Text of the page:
White Label Private Label
Differences Usually software or other technology that’s non-perishable. Physical, consumable goods.
Can’t be customized much and the same product is sold to all retailers. Can be customized differently for different retailers.
Increased product complexity and less production. Can be mass manufactured.
Similarities Allows manufacturers to focus on productions and resellers to selling.
Creation of new business is driven through the reseller dependant framework.
Both models encourage market competition between resellers.
Manufacturers focus on B2B branding and resellers focus on B2C branding.
Both manufacturers protect themselves from market instability by distributing through resellers.

White Label Vs. Private Label – What Should You Choose For Your Online Store?

While there are some similarities between white labeling and private labeling, there are also some significant differences.

The most significant difference is that under the agreement in white labeling, manufacturers are permitted to create a generic product that they can sell to multiple retailers.

Whereas, the agreement under private labeling, the product is exclusive to just one retailer.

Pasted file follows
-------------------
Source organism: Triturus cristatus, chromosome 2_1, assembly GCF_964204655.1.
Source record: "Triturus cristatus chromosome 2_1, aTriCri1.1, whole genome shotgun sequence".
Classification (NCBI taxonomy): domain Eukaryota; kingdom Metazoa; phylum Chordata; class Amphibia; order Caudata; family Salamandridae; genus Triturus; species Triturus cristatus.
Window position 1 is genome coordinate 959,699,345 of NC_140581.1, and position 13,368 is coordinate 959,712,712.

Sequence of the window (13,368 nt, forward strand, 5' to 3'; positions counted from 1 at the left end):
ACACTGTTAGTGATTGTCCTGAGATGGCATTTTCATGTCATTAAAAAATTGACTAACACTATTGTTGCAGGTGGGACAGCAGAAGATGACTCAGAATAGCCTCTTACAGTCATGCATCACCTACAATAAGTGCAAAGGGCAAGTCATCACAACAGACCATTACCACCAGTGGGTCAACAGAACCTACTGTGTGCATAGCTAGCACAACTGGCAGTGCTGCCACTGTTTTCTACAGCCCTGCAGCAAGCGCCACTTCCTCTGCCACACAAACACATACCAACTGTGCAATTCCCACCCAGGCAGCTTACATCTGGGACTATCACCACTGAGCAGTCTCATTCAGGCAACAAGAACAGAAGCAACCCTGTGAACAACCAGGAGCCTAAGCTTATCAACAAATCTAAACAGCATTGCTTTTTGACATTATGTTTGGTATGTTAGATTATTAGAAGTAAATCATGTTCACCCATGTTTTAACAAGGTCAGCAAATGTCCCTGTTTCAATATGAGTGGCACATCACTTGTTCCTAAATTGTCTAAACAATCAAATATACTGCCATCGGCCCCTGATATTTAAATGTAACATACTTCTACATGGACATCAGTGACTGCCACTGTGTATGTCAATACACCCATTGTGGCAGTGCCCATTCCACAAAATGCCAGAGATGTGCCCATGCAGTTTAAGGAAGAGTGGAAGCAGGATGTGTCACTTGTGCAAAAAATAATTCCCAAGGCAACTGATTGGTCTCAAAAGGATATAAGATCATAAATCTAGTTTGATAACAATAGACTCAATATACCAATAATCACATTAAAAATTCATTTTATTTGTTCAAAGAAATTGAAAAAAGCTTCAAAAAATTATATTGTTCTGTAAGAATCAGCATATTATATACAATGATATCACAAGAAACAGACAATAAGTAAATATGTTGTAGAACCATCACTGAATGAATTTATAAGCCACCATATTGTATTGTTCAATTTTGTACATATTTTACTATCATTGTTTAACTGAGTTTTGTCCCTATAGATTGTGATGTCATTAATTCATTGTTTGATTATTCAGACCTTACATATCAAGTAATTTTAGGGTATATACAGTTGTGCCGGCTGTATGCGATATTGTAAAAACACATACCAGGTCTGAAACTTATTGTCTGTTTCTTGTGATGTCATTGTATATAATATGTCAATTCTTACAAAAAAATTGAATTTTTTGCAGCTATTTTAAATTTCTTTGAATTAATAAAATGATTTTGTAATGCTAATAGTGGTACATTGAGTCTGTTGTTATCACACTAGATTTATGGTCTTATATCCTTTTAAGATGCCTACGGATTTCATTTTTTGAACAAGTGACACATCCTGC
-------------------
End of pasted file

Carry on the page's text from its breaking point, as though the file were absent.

Another key difference between white and private labels is the permissible degree of customization.

In white labeling, retailers have no control over the details of the product, and thus have to accept the generic product manufactured by the manufacturer.

In private labeling, the retailer has a greater degree of control over the product’s composition and customization to create a product that is unique to the marketplace and has a competitive edge over its competitors.

It all comes down to gauging what is more important to you as the reseller or retailer while choosing between white label and private label.

The private-label approach requires a higher investment of financial resources, research, and time, but gives greater control over creating a unique product and its customizability.

The higher investment helps the retailers to eventually gain better margins on the sale of the products, as opposed to white label products.

The white-label approach requires a lower investment of financial resources and time. It also helps to gain faster entry to the market, but the retailer, in this case, will have to build a strong brand around the product.

The margins earned on the sale of the products will also be lower, and thus the retailer might find themselves in a price war with competitors.

Conclusion

In both the white label and private label cases, the retailers benefit from their partnership with manufacturers. This is so because retailers can offload the details of production to the manufacturers and move their primary focus on the sales and marketing aspects of the product.

From the standpoint of customers, the product has the branding of their preferred retailer, and hence there is no perception of the manufacturer.